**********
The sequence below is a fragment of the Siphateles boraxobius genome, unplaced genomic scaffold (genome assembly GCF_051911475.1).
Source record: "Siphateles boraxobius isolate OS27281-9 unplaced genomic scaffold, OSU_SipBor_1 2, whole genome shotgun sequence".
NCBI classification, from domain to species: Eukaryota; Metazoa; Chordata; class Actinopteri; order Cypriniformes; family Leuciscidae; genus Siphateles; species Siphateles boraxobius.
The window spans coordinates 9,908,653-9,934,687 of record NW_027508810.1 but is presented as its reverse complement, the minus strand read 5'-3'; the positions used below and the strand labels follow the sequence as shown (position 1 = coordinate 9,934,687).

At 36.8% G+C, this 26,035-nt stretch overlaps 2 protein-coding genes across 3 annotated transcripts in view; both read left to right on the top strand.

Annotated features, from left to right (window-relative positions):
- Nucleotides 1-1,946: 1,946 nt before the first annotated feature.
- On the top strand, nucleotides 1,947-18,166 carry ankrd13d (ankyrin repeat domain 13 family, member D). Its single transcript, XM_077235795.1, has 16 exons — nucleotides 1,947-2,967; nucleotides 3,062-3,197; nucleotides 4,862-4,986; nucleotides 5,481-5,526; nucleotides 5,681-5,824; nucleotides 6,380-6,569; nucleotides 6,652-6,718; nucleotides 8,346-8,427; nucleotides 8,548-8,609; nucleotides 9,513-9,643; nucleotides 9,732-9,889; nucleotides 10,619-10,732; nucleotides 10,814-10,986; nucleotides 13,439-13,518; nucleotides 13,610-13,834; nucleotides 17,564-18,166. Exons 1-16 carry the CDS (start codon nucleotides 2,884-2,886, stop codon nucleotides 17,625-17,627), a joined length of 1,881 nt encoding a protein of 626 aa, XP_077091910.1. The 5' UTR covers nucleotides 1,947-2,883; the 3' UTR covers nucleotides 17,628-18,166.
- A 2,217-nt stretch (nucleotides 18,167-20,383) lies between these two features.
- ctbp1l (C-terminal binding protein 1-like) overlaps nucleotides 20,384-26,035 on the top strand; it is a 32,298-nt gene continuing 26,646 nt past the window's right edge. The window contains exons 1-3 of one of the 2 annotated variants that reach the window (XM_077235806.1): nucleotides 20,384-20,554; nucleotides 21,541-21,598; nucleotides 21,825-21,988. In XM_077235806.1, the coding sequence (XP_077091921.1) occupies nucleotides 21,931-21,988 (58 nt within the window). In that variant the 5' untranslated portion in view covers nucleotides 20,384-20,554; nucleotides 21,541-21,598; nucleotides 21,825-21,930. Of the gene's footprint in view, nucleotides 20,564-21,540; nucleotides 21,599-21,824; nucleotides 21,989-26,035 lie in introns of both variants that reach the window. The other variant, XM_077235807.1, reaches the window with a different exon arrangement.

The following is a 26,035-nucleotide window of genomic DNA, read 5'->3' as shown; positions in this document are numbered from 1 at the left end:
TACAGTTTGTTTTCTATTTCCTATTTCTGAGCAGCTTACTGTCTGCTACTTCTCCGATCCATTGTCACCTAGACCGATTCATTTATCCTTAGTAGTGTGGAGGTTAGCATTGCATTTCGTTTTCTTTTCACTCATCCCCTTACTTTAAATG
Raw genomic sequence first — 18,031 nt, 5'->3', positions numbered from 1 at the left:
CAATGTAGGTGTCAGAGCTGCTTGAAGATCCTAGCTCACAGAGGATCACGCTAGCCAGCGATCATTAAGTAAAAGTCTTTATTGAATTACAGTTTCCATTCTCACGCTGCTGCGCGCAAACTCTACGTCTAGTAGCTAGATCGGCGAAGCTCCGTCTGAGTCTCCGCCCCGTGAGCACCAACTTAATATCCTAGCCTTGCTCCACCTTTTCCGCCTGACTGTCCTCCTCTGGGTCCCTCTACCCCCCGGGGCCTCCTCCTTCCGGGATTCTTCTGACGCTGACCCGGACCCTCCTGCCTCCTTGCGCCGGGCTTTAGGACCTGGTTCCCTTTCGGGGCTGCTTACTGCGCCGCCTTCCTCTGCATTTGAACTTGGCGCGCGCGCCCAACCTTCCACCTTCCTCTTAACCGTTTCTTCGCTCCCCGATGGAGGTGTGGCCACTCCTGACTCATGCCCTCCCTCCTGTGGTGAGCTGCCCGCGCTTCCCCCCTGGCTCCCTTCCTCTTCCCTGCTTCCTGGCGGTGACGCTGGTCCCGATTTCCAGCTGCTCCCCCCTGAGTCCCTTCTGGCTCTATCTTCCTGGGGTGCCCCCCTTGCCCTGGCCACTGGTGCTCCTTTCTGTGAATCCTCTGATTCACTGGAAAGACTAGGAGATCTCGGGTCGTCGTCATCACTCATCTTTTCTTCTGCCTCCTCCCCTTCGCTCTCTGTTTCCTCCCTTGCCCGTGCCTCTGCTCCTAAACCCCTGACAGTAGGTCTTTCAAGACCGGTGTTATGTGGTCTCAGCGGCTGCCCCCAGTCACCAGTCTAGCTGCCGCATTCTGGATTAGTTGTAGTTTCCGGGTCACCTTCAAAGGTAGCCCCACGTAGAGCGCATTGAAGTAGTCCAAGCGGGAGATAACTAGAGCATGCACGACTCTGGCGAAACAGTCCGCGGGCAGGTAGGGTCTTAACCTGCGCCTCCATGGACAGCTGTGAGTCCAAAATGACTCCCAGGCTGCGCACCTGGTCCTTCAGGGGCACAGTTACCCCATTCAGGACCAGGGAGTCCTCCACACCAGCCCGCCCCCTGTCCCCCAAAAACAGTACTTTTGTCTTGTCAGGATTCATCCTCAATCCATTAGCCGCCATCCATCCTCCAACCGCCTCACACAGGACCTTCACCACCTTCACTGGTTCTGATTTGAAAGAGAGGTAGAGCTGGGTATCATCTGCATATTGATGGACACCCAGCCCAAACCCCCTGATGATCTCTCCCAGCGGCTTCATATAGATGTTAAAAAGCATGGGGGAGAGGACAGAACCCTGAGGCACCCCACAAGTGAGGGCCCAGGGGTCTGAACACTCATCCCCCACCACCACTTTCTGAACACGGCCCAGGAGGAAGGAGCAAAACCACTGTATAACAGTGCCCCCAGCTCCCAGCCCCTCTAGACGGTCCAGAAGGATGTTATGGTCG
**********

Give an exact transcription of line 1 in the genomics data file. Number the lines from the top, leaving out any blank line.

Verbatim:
The sequence below is a fragment of the Siphateles boraxobius genome, unplaced genomic scaffold (genome assembly GCF_051911475.1).